Does the Florida Department of Education need to overhaul its testing and grading system? Some say yes, and they believe several things, including poor leadership and a flawed test, are to blame for the problems in Florida’s education system.
Criticisms of the state’s testing system aren’t necessarily anything new. In recent weeks, however, they’ve reached an amplified volume in the advent of a new lawsuit over third grade retention rates and the state’s A-F grading system.
Started in 1999 under former Florida Gov. Jeb Bush, the test-based accountability system gave each school an A-F letter grade based on their performance on the Florida Comprehensive Assessment Test (FCAT). Supporters lauded the system for bringing much-needed change to Florida’s education system, which sat at the back of the pack for decades prior.
The parent-led lawsuit, however, says the state’s grading system is massively flawed because it fails to account for students who don’t take the assessment test -- something all students are permitted to do.
Parents say Florida held back a group of third-graders because they refused to take the Florida Standards Assessment test, and blamed inconsistent guidelines for a wave of confusion leading their children to be held back a grade.
The lawsuit has been a resounding battle cry among critics of Florida’s longstanding testing policy, which has come under intense fire in recent years.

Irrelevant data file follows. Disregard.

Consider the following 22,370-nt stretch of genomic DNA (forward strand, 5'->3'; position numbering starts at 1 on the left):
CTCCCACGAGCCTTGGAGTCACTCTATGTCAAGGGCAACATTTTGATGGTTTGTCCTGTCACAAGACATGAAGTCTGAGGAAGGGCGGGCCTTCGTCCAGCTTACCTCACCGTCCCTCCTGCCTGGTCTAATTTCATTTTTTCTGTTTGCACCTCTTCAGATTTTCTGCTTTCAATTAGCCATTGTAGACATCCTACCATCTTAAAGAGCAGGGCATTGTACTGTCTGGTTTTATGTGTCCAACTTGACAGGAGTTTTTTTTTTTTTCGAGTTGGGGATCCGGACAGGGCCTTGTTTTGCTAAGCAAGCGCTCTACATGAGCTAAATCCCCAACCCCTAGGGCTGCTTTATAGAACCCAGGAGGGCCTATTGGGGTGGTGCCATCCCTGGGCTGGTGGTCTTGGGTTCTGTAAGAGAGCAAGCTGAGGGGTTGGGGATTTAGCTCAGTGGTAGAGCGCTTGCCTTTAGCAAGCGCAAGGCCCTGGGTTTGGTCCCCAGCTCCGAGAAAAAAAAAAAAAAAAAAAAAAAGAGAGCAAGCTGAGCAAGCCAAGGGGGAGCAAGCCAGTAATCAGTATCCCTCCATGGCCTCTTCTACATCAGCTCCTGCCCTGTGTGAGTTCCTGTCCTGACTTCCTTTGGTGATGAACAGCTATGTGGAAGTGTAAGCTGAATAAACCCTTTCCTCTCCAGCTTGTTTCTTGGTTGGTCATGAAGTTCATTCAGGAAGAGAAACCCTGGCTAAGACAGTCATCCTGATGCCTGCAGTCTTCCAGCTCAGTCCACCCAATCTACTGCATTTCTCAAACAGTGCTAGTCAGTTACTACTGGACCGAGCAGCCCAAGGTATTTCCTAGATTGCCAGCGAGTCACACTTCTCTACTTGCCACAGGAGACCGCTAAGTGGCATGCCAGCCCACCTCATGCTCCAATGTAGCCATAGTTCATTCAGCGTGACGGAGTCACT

FDOE’s policy, the parents allege, allows students who take the tests and score poorly to excel and move onto the fourth grade even if they score poorly. On the other hand, a student who performs well in the classroom, passing a class, can be held back because they didn’t take the FSA.
“Test participation is treated as more important than actual performance,” wrote the plaintiffs.
Other statewide education groups feel similarly. Many have said for years the FDOE cares more about test performance than students’ actual learning.
Schools with high letter grades get more money, but critics say those grades don’t necessarily paint the entire picture.
For example, some schools can have vastly different socioeconomic backgrounds than others, which can strongly affect their academic and test performance.
Parents with more money can afford to hire tutors, purchase supplemental material and buy computers, commodities poorer families often cannot afford -- all of which can contribute to lower grades in school and on the FSA.
“The greater absurdity of the system is [the department] doesn’t bracket schools by socioeconomic disparities,” Mark Halpert, founder of Florida Advocacy Coalition on Learning Differences and president of Learning Disabilities Association’s Florida chapter, told Sunshine State News. “The way they use this grading system is pathetic.”
Others say teachers are also suffering at the hands of high-stakes testing, with students focusing much more on the testing process than their year-round teachers.
“It seems like they just want to replace the teachers with computerized testing and turn the teachers into babysitters or computer monitors,” said executive director of Florida Stop Common Core Coalition Karen Effrem.
“I think that relying solely on one test when they have been taught and watched and monitored by their own teacher for an entire school year and have taken all sorts of other progress monitoring tests...it really speaks to the horrific lack of trust that the state has in teachers,” she continued.
Circuit Judge Karen Gievers said last week she may rule to block the law, but scheduled a hearing on Aug. 22 to hear from school districts mentioned in the suit.